So is the pink house (La Maison Rose) a stone’s throw down the Place du Tertre. People flock here 24/7 to take the best photos – preferably without others in the picture.
Another building adding to the romance at Montmartre is the Moulin Rouge – which has nothing to do with a windmill and never has had. It is the original venue of cancan, the French cabaret show seeing the light of day at the Moulin Rouge in 1889, founded by Joseph Oller and Charles Zidler. The butte became famous for its cabarets, cafés, dancing, and intellectual spirit. Le Char Noir was one of the nineteenth-century entertainment establishments that attracted writers and poets.
The top sight (which it literally is!) of Paris, that everyone comes to admire, is the famous and eye-catching basilica Sacré-Coeur and its beautiful dome. The white construction is a visible landmark all over Paris. It was built in the years 1875 to 1914, designed by Paul Abadie. In its Romano-Byzantine architectural style, it is a spectacular masterpiece that soars high above the city. Inside the Sacré-Coeur basilica you will find the largest mosaic in France!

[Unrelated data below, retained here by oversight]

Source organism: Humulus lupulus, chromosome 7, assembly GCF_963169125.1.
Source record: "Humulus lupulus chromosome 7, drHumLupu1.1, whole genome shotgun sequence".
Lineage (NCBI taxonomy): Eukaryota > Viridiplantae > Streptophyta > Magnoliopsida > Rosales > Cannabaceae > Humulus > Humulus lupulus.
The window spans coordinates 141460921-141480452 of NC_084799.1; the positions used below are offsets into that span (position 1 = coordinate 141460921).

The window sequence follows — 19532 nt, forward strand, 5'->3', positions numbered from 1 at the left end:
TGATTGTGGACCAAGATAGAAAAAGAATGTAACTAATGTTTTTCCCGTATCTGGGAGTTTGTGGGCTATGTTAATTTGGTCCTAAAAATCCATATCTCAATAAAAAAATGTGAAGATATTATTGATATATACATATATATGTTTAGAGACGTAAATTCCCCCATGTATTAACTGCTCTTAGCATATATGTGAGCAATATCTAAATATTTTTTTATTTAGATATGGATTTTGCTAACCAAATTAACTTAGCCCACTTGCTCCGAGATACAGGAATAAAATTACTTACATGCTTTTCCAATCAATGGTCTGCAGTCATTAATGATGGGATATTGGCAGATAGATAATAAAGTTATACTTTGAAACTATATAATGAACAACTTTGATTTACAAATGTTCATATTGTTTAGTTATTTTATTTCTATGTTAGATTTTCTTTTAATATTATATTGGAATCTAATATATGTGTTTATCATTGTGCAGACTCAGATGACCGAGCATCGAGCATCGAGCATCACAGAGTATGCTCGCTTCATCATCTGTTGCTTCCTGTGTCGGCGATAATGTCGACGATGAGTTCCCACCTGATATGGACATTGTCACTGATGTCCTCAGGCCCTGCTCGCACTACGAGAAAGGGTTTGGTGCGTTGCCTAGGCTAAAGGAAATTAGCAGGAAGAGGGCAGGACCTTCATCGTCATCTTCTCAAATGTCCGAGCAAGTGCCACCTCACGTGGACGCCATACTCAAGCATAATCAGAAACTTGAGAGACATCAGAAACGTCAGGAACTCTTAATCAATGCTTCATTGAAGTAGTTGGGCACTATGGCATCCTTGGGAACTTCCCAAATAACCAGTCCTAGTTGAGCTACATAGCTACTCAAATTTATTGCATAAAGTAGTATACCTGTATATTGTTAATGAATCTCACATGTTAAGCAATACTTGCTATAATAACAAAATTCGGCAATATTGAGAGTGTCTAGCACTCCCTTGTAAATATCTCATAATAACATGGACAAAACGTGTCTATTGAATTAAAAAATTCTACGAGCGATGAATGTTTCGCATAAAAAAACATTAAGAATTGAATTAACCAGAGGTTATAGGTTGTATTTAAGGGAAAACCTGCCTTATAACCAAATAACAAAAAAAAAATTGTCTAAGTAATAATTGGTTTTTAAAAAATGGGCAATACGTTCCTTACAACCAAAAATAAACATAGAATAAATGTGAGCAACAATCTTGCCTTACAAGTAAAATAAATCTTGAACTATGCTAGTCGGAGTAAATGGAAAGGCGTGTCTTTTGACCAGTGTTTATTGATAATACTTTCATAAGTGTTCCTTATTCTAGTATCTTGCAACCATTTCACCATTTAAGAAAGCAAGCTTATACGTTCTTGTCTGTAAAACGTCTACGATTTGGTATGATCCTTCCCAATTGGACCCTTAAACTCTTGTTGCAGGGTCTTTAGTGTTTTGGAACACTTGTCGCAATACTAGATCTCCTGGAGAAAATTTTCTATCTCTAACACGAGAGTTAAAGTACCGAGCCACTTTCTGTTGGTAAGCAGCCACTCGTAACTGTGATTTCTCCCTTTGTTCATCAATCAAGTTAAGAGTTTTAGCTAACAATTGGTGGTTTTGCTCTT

To arrive at the Sacré-Coeur from ‘lower’ Paris, you can either go up the steep stairs on foot – or you can take the small funicular from the Place Saint-Pierre. Whatever you choose, you will be rewarded with the most panoramic and breathtaking view of all Paris when you reach the hilltop with the spectacular cupola (which is especially beautiful against a blue sky)!
At the foot of the hill, you will find the square with the old merry-go-round (where Amélie also played around). It is an amazing piece of cultural heritage that still exists and serves as a popular attraction for children and adults who fancy an iconic ride.
Montmartre, Place du Tertre, Sacré-Coeur Paris – History & Cultural Heritage
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Montmartre in Paris – Place du Tertre – Sacre Coeur Paris